In part one of a three part travel series, Claire of Lion Rock Press takes us along with her as she travels to Mongolia…
The decision to take an 8 day trip to the middle of Mongolia was virtually instant, despite having never been away from my kids before. My 4 year old son has only known two nights without me, and that was when I was in the hospital delivering his sister. It wasn’t that I haven’t wanted to leave them. I was horrendously sick during both pregnancies, and neither child would take a bottle (making me a slave to breast-feeding for more than 2 years cumulatively)… so it wasn’t like I was any kind of martyr, but I just didn’t have the time.
I was also building my business, The Lion Rock Press, by myself which took up any spare time I might have, so I guess I felt like maybe solo adventurous travel (that had been so much a part of my life before kids) was something that had to be sacrificed during my child-raising years. Actually, I was fine with that. However, it took just one photo of an endless stretch of nothing in a country I’d never really thought about, during an Royal Geographical Society (RGS) talk that I’d gone to with a friend, for me to decide I could not live another day unless I could see that panorama with my own eyes. It was like love at first sight.
My husband was somewhat shocked when I returned home from the talk and announced that I wanted to go to deepest Mongolia as soon as possible. He suggested a nice spa weekend instead which would allow me to relax and rewind. I was adamant. All I needed was a Louise to my Thelma, and I knew that one of my dearest friends, Alexandra, wouldn’t need much persuading. Herself a mother of three little girls, was sadly leaving HK to move back to England in a couple of months. I was certain she could be persuaded to take a last hurrah! Her husband was less surprised. She has that enviable quality of being wonderfully spontaneous and game for anything. With the encouragement of our husbands (who no doubt saw a great opportunity for some pink passes together during our absence), we had booked the trip less than a week since I saw that fateful photograph.
The incredible woman who gave the RGS talk which so inspired me, owns a UK-based travel company, Panoramic Journeys, specialising in Mongolia, Bhutan and Myanmar. Simultaneously shocked at the speed, but delighted with the effect of her talk, she was absolutely brilliant at putting a completely bespoke package together for us in such a short time. We wanted to ride from the heartland to the Gobi Desert on horseback, staying with nomad families on our way, and taking in all of the incredible panoramas that Mongolia had to offer. In our delirious excitement, a warning that the weather was very cold and unpredictable at that time of year fell on deaf ears, and we busied ourselves with getting the visa from the consulate (they kindly rushed it through for us- ordinarily we wouldn’t have got it in time, but according to them nobody wants to go to Mongolia at that time of year so they were very quiet!).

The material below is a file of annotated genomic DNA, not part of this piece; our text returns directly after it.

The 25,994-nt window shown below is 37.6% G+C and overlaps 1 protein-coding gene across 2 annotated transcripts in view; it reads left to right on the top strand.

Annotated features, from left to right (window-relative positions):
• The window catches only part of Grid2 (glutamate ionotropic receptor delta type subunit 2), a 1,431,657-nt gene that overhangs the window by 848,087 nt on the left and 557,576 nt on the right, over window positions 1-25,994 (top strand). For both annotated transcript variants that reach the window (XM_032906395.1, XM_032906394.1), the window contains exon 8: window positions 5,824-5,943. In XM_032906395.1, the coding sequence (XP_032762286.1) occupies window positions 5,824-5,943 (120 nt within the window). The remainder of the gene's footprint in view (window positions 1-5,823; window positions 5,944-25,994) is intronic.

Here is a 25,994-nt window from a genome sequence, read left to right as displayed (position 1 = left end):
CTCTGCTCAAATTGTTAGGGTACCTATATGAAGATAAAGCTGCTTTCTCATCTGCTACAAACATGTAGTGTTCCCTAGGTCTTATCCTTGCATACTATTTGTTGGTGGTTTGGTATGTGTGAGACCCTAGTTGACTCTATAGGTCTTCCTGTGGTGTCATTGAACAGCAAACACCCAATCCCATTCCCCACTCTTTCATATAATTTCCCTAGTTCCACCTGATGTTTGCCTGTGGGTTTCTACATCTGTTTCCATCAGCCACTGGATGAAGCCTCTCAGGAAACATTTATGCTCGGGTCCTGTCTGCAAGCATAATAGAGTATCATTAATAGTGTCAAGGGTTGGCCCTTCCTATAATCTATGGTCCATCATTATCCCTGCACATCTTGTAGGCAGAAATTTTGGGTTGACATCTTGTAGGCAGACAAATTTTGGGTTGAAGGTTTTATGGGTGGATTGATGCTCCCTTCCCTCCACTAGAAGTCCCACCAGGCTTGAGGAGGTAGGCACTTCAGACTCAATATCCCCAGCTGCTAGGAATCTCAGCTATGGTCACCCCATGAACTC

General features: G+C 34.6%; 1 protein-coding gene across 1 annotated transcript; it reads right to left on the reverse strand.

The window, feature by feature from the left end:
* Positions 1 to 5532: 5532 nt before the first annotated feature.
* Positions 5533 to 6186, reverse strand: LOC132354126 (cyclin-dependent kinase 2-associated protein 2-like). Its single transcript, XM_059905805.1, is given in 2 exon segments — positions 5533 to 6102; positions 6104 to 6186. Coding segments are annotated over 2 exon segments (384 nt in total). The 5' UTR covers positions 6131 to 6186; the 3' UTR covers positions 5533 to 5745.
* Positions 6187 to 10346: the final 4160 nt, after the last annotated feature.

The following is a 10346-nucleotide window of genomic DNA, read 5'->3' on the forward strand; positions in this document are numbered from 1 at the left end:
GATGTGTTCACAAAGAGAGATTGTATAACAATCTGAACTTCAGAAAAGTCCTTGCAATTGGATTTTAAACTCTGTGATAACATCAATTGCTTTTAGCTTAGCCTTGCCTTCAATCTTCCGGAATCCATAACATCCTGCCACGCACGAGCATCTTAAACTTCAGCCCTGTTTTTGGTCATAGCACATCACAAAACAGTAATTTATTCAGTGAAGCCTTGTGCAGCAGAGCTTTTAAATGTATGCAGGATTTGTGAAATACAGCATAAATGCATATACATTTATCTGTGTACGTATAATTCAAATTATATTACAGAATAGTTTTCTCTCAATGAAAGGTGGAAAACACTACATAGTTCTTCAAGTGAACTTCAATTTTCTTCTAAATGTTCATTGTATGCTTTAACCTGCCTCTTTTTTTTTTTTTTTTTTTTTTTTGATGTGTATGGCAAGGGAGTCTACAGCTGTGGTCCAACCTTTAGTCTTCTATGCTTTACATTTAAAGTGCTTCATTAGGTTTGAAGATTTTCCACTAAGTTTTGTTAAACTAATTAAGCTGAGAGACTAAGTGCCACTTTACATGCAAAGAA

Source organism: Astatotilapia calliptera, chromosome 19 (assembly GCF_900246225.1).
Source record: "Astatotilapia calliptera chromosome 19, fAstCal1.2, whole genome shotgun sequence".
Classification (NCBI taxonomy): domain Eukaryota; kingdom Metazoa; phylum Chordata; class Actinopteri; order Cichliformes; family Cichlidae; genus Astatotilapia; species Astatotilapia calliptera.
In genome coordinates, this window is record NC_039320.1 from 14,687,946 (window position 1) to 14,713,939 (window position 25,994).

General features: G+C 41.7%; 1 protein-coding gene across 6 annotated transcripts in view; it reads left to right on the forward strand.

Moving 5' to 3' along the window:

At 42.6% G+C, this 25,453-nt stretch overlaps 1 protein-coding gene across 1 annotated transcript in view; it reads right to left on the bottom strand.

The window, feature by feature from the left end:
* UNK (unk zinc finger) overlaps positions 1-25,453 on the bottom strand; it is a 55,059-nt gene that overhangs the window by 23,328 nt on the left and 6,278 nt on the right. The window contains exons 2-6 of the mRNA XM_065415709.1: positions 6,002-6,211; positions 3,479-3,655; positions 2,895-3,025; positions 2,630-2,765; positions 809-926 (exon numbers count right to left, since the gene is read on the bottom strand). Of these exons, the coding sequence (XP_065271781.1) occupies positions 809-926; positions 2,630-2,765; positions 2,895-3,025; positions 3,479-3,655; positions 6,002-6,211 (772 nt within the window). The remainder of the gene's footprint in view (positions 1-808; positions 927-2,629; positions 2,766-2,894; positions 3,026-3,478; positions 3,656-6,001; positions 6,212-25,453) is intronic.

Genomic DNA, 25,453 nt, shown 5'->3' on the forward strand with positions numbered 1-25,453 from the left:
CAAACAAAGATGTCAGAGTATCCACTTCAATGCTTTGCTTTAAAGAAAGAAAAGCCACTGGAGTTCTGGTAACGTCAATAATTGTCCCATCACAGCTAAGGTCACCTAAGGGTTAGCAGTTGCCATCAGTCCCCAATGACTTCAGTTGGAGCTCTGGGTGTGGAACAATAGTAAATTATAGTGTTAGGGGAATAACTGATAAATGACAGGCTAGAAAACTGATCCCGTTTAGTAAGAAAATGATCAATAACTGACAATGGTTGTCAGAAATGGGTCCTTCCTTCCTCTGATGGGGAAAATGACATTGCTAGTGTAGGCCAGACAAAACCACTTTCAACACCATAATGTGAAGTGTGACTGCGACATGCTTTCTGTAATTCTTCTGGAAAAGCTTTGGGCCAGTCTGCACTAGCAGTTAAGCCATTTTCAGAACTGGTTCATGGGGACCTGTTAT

The consulate general told us to make sure we took plenty of warm layers and very thick sleeping bags as it could be around -20°C during the nights. Suddenly realising neither of us had anything like that, save a couple of thin cashmere sweaters, I reached out to the amazing community of Hong Kong Moms Facebook group. Within a couple of hours, we had more “kit” than we needed- the response was unbelievable. Women that I had never met, were offering all manner of items for our trip, and were so supportive of my decision to go and have this adventure for myself. I’ve never felt more grateful to live in this amazing community of women. Other than walking boots, I didn’t need to buy a single thing.
Naturally, the most daunting issue was handling the imminent departure with my children. At 16 months, my daughter was too young to understand. I wasn’t really worried about her since she has a beautiful relationship with my lovely helper, and as long as her big brother is around she is fine. My husband promised faithfully that he would stay long enough in the morning to put my son on the school bus if he could, and be back to see them before bed every night.
At just-turned-4, my son is at a very knowing age. I reminded myself that he’s a confident and happy boy who enjoys school and has a full diary of activities and playdates in the afternoons. Being a business owner, he’s also gotten used to saying goodbye to me for full days at a time and has never objected. Even so, it was with trepidation that I approached the subject. “Darling, would it be OK if mummy went away for a little while? I’d like to go on a long walk which is just for mummies and it will be very cold, and I know you don’t like being very cold. I’d like you to stay here and look after baby and daddy for me. I will be back in seven sleeps. Would that be OK?” He considered for a moment, before smiling and shouting “OK, sure! Don’t worry, Mummy! Will you bring me back a present from your long walk? Maybe some Paw Patrol?”. My heart almost burst; I was so proud of him. Now my only worry was how to find that damnably elusive Paw Patrol!
In the couple of days leading up to our departure, my son told everyone he saw that mummy was going on “a long walk just for mummies” and would be back in seven sleeps. I felt confident that he had grasped the concept and as we said goodbye there were no tears from either side. Leaving my building to join Alexandra in the cab outside, I felt a surge of electric energy that I realised I hadn’t felt in a very long time.